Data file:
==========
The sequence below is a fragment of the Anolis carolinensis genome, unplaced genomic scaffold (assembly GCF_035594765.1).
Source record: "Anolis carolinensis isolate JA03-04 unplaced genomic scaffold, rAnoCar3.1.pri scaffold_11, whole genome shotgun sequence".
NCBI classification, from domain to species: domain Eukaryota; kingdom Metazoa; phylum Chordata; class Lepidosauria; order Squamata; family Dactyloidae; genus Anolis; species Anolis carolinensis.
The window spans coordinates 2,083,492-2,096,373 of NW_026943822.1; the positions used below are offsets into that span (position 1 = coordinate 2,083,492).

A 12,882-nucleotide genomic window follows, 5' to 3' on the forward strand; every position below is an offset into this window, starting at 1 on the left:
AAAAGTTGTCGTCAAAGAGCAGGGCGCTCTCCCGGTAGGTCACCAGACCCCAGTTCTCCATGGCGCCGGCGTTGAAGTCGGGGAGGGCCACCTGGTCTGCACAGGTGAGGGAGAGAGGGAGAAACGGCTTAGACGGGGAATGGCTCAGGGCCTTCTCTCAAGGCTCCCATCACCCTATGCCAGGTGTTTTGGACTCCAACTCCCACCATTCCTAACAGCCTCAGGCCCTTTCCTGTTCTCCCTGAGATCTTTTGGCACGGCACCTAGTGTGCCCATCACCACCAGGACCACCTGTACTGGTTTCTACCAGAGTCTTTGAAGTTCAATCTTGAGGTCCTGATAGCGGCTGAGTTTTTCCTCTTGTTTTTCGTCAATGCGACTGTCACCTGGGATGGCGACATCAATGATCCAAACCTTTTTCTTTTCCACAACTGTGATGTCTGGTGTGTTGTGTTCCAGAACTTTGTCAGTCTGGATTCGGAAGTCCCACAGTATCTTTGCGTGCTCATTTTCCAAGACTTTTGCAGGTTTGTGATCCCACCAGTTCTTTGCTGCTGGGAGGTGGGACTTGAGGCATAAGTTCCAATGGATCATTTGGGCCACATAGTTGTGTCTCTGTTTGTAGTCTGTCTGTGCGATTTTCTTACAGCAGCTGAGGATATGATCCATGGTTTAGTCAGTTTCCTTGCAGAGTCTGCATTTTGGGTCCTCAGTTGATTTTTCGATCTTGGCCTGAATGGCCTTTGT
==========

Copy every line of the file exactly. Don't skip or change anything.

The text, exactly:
The sequence below is a fragment of the Anolis carolinensis genome, unplaced genomic scaffold (assembly GCF_035594765.1).
Source record: "Anolis carolinensis isolate JA03-04 unplaced genomic scaffold, rAnoCar3.1.pri scaffold_11, whole genome shotgun sequence".
NCBI classification, from domain to species: domain Eukaryota; kingdom Metazoa; phylum Chordata; class Lepidosauria; order Squamata; family Dactyloidae; genus Anolis; species Anolis carolinensis.
The window spans coordinates 2,083,492-2,096,373 of NW_026943822.1; the positions used below are offsets into that span (position 1 = coordinate 2,083,492).

A 12,882-nucleotide genomic window follows, 5' to 3' on the forward strand; every position below is an offset into this window, starting at 1 on the left:
AAAAGTTGTCGTCAAAGAGCAGGGCGCTCTCCCGGTAGGTCACCAGACCCCAGTTCTCCATGGCGCCGGCGTTGAAGTCGGGGAGGGCCACCTGGTCTGCACAGGTGAGGGAGAGAGGGAGAAACGGCTTAGACGGGGAATGGCTCAGGGCCTTCTCTCAAGGCTCCCATCACCCTATGCCAGGTGTTTTGGACTCCAACTCCCACCATTCCTAACAGCCTCAGGCCCTTTCCTGTTCTCCCTGAGATCTTTTGGCACGGCACCTAGTGTGCCCATCACCACCAGGACCACCTGTACTGGTTTCTACCAGAGTCTTTGAAGTTCAATCTTGAGGTCCTGATAGCGGCTGAGTTTTTCCTCTTGTTTTTCGTCAATGCGACTGTCACCTGGGATGGCGACATCAATGATCCAAACCTTTTTCTTTTCCACAACTGTGATGTCTGGTGTGTTGTGTTCCAGAACTTTGTCAGTCTGGATTCGGAAGTCCCACAGTATCTTTGCGTGCTCATTTTCCAAGACTTTTGCAGGTTTGTGATCCCACCAGTTCTTTGCTGCTGGGAGGTGGGACTTGAGGCATAAGTTCCAATGGATCATTTGGGCCACATAGTTGTGTCTCTGTTTGTAGTCTGTCTGTGCGATTTTCTTACAGCAGCTGAGGATATGATCCATGGTTTAGTCAGTTTCCTTGCAGAGTCTGCATTTTGGGTCCTCAGTTGATTTTTCGATCTTGGCCTGAATGGCCTTTGT